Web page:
Since eBooks are digital they should be sold just like software: you buy and download the eBook, then you receive free updates for errata and bug fixes; and thereafter you pay a small fee for subsequent revisions and upgrades to the newer editions of the eBook.

This is especially needed for most programming and technological eBooks because of the frequent, inevitable changes and advancement in technology, particularly web technologies.

Even New Books Have Outdated Content
If you purchase a recently-published book on any web technology today there is a good chance that at least 20 percent, or more, of the subject matter will have been obsolete by the time you read the first chapter. We have an information paradox that results from the unnecessary lengthy process involves in publishing books and the daily, indeed hourly, advancement and changes in technology. This incompatibility between frequent changes in technology and technological books being sold as a finite commodity is a frustration for consumers, and we should push for changes now.

I have read some JavaScript and Object C eBooks recently, and all of them had outdated content even though the books were published just a month before I bought them. This is an unreasonable barter for the consumer. I would be willing to pay a small fee (between $3.00 and $5.00) to receive an updated edition of each of the books I have bought. And I bet the authors would be willing to add the updated content and be compensated for it.

Learn From The Software Industry
For decades, the software industry has profited immensely from charging customers a fee for an updated version of the software. It is impressive that software vendors release updated versions of their software annually and get customers to pay for the upgrades each time. If this has worked successfully for decades in the software industry, it should at least be tried in the publishing industry. And it might prove more profitable than the current system used by publishing industry.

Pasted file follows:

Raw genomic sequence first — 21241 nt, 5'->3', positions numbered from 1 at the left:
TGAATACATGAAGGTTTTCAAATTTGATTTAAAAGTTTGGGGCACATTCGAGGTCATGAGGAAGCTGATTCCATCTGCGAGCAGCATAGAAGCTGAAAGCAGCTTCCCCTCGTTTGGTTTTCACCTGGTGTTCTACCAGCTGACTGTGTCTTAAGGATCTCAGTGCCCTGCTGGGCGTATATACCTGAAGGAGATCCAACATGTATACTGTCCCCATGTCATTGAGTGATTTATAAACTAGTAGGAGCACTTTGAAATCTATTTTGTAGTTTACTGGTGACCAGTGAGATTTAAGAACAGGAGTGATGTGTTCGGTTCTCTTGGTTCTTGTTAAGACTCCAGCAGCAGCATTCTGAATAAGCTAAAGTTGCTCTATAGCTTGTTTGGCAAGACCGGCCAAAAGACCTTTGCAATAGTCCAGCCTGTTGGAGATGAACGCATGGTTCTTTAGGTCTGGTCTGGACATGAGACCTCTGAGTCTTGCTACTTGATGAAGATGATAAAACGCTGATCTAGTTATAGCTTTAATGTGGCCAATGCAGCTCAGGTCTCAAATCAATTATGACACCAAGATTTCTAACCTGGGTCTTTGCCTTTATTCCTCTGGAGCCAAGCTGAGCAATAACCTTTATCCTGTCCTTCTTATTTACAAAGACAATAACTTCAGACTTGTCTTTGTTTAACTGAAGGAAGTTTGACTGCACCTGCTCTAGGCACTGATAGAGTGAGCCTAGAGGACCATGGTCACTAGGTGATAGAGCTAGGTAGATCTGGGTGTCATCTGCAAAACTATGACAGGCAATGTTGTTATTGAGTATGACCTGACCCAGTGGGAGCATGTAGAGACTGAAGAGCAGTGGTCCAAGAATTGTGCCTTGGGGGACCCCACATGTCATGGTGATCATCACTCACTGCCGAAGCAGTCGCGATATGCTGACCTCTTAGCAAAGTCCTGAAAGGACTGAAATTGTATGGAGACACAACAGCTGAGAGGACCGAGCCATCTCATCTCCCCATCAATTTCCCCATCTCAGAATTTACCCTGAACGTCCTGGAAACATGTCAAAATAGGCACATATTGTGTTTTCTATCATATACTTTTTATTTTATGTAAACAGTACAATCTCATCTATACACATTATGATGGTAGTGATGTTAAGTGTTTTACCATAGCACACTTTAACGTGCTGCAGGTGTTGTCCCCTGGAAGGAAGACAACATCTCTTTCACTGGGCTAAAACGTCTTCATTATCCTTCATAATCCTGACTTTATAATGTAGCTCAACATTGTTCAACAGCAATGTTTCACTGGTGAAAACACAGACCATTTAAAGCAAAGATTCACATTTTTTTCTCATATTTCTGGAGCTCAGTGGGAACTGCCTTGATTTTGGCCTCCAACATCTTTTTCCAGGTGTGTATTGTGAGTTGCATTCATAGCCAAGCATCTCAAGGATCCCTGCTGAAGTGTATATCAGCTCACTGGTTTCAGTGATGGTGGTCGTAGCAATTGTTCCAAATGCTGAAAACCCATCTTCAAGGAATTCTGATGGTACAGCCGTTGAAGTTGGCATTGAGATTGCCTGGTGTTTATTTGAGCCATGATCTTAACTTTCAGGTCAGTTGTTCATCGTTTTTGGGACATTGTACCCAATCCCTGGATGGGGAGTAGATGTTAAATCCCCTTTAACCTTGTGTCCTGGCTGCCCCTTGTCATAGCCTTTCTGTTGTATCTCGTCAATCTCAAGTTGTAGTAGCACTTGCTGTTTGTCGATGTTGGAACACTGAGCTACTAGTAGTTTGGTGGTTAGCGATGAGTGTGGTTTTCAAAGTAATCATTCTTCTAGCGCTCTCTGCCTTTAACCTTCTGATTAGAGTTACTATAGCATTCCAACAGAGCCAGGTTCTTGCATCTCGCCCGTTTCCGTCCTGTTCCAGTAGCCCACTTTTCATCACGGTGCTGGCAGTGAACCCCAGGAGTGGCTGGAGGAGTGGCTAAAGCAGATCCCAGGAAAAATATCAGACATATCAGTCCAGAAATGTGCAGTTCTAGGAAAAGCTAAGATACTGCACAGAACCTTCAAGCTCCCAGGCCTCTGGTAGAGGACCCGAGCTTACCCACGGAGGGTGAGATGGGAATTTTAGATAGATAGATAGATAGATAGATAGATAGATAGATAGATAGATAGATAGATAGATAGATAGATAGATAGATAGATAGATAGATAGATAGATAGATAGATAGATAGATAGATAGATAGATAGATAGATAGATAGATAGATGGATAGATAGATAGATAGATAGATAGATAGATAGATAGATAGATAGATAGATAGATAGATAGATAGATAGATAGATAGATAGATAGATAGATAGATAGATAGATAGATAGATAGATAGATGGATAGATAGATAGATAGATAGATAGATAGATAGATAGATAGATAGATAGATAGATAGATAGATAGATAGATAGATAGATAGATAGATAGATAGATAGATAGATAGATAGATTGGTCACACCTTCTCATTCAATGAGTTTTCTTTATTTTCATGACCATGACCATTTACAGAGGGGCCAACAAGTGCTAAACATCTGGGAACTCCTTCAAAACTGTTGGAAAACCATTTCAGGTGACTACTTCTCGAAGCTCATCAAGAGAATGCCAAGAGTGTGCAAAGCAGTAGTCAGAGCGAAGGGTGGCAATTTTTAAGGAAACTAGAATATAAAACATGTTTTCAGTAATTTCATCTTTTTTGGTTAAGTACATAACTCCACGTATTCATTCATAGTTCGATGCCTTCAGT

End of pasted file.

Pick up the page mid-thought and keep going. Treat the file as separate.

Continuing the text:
Possible Gamesmanship
Surely some authors will try to game the system and purposely leave out some subject matter that they can add in a later edition for an upgrade fee. But this is not likely to impact the overall quality of the books because of the stiff competition amongst competing books in each subject today. And most often the books with more coverage and better instruction are the ones that sell best. Therefore, authors will still be compelled to provide as much coverage as possible in first edition of the books.

What Can You Do
Tweet, Email, or Call your favorite authors and urge them to pressure their publishers to change the outdated system they have in place for publishing books. The big upside is that this is a win win proposition for both the author and publisher and the consumers.

I learned after I published this blog post that my favorite JavaScript author Nicholas Zakas has just started a similar program for his recent book
Principles of Object-Oriented Programming in JavaScript. You can read about why he chose to sell his latest book this way.